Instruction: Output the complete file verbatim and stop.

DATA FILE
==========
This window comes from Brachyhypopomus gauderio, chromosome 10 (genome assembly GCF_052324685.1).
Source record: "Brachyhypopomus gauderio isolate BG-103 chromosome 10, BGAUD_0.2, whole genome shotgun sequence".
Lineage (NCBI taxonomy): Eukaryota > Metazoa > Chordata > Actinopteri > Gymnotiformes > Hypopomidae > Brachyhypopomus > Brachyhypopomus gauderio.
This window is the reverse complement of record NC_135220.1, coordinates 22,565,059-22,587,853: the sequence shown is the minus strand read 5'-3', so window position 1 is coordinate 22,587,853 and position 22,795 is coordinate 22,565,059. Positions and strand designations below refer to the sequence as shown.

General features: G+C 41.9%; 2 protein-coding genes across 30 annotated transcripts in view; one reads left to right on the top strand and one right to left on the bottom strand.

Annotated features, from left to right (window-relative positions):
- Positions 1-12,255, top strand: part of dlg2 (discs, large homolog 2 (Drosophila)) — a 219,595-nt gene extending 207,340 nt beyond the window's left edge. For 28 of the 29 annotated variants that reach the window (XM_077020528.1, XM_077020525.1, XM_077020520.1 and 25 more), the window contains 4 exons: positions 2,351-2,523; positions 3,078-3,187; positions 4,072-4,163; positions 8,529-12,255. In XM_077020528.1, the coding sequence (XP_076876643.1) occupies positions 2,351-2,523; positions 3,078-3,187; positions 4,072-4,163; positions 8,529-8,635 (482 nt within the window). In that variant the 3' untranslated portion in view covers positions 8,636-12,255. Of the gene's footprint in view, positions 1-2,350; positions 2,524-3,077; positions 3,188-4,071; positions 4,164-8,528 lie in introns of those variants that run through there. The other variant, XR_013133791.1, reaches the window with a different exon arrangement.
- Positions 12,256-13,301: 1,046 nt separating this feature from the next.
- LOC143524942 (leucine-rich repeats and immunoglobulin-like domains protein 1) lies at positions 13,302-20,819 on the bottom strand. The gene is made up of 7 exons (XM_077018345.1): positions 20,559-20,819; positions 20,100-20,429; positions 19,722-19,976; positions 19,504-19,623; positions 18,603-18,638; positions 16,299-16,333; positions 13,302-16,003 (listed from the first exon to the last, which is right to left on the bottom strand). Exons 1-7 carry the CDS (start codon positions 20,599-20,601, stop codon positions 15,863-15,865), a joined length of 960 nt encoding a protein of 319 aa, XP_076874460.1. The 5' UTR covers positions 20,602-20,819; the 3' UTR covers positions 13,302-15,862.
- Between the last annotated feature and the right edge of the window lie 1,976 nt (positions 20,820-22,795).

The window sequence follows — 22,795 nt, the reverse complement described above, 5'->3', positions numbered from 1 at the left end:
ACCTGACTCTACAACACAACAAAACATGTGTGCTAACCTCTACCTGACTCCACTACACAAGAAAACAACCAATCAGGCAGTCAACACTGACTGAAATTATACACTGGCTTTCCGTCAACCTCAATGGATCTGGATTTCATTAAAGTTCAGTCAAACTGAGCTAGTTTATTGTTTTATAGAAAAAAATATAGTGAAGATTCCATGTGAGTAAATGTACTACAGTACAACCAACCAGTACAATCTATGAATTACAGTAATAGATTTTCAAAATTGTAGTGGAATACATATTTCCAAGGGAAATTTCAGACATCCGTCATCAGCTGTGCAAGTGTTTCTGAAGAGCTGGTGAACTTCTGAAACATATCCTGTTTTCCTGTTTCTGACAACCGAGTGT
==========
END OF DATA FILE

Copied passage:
This window comes from Brachyhypopomus gauderio, chromosome 10 (genome assembly GCF_052324685.1).
Source record: "Brachyhypopomus gauderio isolate BG-103 chromosome 10, BGAUD_0.2, whole genome shotgun sequence".
Lineage (NCBI taxonomy): Eukaryota > Metazoa > Chordata > Actinopteri > Gymnotiformes > Hypopomidae > Brachyhypopomus > Brachyhypopomus gauderio.
This window is the reverse complement of record NC_135220.1, coordinates 22,565,059-22,587,853: the sequence shown is the minus strand read 5'-3', so window position 1 is coordinate 22,587,853 and position 22,795 is coordinate 22,565,059. Positions and strand designations below refer to the sequence as shown.

General features: G+C 41.9%; 2 protein-coding genes across 30 annotated transcripts in view; one reads left to right on the top strand and one right to left on the bottom strand.

Annotated features, from left to right (window-relative positions):
- Positions 1-12,255, top strand: part of dlg2 (discs, large homolog 2 (Drosophila)) — a 219,595-nt gene extending 207,340 nt beyond the window's left edge. For 28 of the 29 annotated variants that reach the window (XM_077020528.1, XM_077020525.1, XM_077020520.1 and 25 more), the window contains 4 exons: positions 2,351-2,523; positions 3,078-3,187; positions 4,072-4,163; positions 8,529-12,255. In XM_077020528.1, the coding sequence (XP_076876643.1) occupies positions 2,351-2,523; positions 3,078-3,187; positions 4,072-4,163; positions 8,529-8,635 (482 nt within the window). In that variant the 3' untranslated portion in view covers positions 8,636-12,255. Of the gene's footprint in view, positions 1-2,350; positions 2,524-3,077; positions 3,188-4,071; positions 4,164-8,528 lie in introns of those variants that run through there. The other variant, XR_013133791.1, reaches the window with a different exon arrangement.
- Positions 12,256-13,301: 1,046 nt separating this feature from the next.
- LOC143524942 (leucine-rich repeats and immunoglobulin-like domains protein 1) lies at positions 13,302-20,819 on the bottom strand. The gene is made up of 7 exons (XM_077018345.1): positions 20,559-20,819; positions 20,100-20,429; positions 19,722-19,976; positions 19,504-19,623; positions 18,603-18,638; positions 16,299-16,333; positions 13,302-16,003 (listed from the first exon to the last, which is right to left on the bottom strand). Exons 1-7 carry the CDS (start codon positions 20,599-20,601, stop codon positions 15,863-15,865), a joined length of 960 nt encoding a protein of 319 aa, XP_076874460.1. The 5' UTR covers positions 20,602-20,819; the 3' UTR covers positions 13,302-15,862.
- Between the last annotated feature and the right edge of the window lie 1,976 nt (positions 20,820-22,795).

The window sequence follows — 22,795 nt, the reverse complement described above, 5'->3', positions numbered from 1 at the left end:
ACCTGACTCTACAACACAACAAAACATGTGTGCTAACCTCTACCTGACTCCACTACACAAGAAAACAACCAATCAGGCAGTCAACACTGACTGAAATTATACACTGGCTTTCCGTCAACCTCAATGGATCTGGATTTCATTAAAGTTCAGTCAAACTGAGCTAGTTTATTGTTTTATAGAAAAAAATATAGTGAAGATTCCATGTGAGTAAATGTACTACAGTACAACCAACCAGTACAATCTATGAATTACAGTAATAGATTTTCAAAATTGTAGTGGAATACATATTTCCAAGGGAAATTTCAGACATCCGTCATCAGCTGTGCAAGTGTTTCTGAAGAGCTGGTGAACTTCTGAAACATATCCTGTTTTCCTGTTTCTGACAACCGAGTGT